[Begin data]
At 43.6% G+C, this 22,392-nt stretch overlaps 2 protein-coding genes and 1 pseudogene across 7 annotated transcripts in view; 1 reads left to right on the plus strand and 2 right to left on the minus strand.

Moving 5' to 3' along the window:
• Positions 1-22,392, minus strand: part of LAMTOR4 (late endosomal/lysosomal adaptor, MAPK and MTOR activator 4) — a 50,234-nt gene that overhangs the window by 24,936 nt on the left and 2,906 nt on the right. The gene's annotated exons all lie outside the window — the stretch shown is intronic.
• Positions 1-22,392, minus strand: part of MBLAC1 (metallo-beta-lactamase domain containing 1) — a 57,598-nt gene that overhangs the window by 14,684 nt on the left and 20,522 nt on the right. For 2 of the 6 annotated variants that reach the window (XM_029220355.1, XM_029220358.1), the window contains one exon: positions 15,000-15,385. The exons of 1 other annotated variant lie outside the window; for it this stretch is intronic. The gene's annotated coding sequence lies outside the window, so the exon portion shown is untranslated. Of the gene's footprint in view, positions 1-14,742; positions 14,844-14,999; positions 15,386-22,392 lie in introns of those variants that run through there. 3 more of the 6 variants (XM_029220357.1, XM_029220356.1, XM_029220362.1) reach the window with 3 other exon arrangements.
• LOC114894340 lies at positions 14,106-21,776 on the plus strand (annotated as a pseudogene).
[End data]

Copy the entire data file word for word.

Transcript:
At 43.6% G+C, this 22,392-nt stretch overlaps 2 protein-coding genes and 1 pseudogene across 7 annotated transcripts in view; 1 reads left to right on the plus strand and 2 right to left on the minus strand.

Moving 5' to 3' along the window:
• Positions 1-22,392, minus strand: part of LAMTOR4 (late endosomal/lysosomal adaptor, MAPK and MTOR activator 4) — a 50,234-nt gene that overhangs the window by 24,936 nt on the left and 2,906 nt on the right. The gene's annotated exons all lie outside the window — the stretch shown is intronic.
• Positions 1-22,392, minus strand: part of MBLAC1 (metallo-beta-lactamase domain containing 1) — a 57,598-nt gene that overhangs the window by 14,684 nt on the left and 20,522 nt on the right. For 2 of the 6 annotated variants that reach the window (XM_029220355.1, XM_029220358.1), the window contains one exon: positions 15,000-15,385. The exons of 1 other annotated variant lie outside the window; for it this stretch is intronic. The gene's annotated coding sequence lies outside the window, so the exon portion shown is untranslated. Of the gene's footprint in view, positions 1-14,742; positions 14,844-14,999; positions 15,386-22,392 lie in introns of those variants that run through there. 3 more of the 6 variants (XM_029220357.1, XM_029220356.1, XM_029220362.1) reach the window with 3 other exon arrangements.
• LOC114894340 lies at positions 14,106-21,776 on the plus strand (annotated as a pseudogene).